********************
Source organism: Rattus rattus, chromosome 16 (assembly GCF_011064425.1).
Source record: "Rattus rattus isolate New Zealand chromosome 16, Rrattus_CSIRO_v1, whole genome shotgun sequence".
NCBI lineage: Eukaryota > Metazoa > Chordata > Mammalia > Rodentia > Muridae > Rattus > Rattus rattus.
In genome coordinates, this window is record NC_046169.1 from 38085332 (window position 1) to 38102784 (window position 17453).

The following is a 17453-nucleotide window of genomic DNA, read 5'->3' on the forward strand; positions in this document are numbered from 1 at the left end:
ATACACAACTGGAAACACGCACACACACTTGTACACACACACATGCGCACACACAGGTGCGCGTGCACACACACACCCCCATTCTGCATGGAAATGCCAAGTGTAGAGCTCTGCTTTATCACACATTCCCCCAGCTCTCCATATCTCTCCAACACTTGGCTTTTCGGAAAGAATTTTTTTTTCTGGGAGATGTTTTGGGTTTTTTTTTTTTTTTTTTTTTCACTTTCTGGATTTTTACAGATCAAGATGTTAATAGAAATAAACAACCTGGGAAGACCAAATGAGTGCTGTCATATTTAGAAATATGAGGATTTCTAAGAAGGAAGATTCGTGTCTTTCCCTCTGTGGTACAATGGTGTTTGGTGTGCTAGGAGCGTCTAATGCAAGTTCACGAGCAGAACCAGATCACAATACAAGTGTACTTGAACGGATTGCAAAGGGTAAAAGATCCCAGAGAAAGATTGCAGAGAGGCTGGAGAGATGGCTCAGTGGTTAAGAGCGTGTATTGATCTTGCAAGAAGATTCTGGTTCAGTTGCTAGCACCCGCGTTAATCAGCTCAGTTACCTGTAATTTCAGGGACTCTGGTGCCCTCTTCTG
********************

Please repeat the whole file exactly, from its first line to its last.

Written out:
Source organism: Rattus rattus, chromosome 16 (assembly GCF_011064425.1).
Source record: "Rattus rattus isolate New Zealand chromosome 16, Rrattus_CSIRO_v1, whole genome shotgun sequence".
NCBI lineage: Eukaryota > Metazoa > Chordata > Mammalia > Rodentia > Muridae > Rattus > Rattus rattus.
In genome coordinates, this window is record NC_046169.1 from 38085332 (window position 1) to 38102784 (window position 17453).

The following is a 17453-nucleotide window of genomic DNA, read 5'->3' on the forward strand; positions in this document are numbered from 1 at the left end:
ATACACAACTGGAAACACGCACACACACTTGTACACACACACATGCGCACACACAGGTGCGCGTGCACACACACACCCCCATTCTGCATGGAAATGCCAAGTGTAGAGCTCTGCTTTATCACACATTCCCCCAGCTCTCCATATCTCTCCAACACTTGGCTTTTCGGAAAGAATTTTTTTTTCTGGGAGATGTTTTGGGTTTTTTTTTTTTTTTTTTTTTCACTTTCTGGATTTTTACAGATCAAGATGTTAATAGAAATAAACAACCTGGGAAGACCAAATGAGTGCTGTCATATTTAGAAATATGAGGATTTCTAAGAAGGAAGATTCGTGTCTTTCCCTCTGTGGTACAATGGTGTTTGGTGTGCTAGGAGCGTCTAATGCAAGTTCACGAGCAGAACCAGATCACAATACAAGTGTACTTGAACGGATTGCAAAGGGTAAAAGATCCCAGAGAAAGATTGCAGAGAGGCTGGAGAGATGGCTCAGTGGTTAAGAGCGTGTATTGATCTTGCAAGAAGATTCTGGTTCAGTTGCTAGCACCCGCGTTAATCAGCTCAGTTACCTGTAATTTCAGGGACTCTGGTGCCCTCTTCTG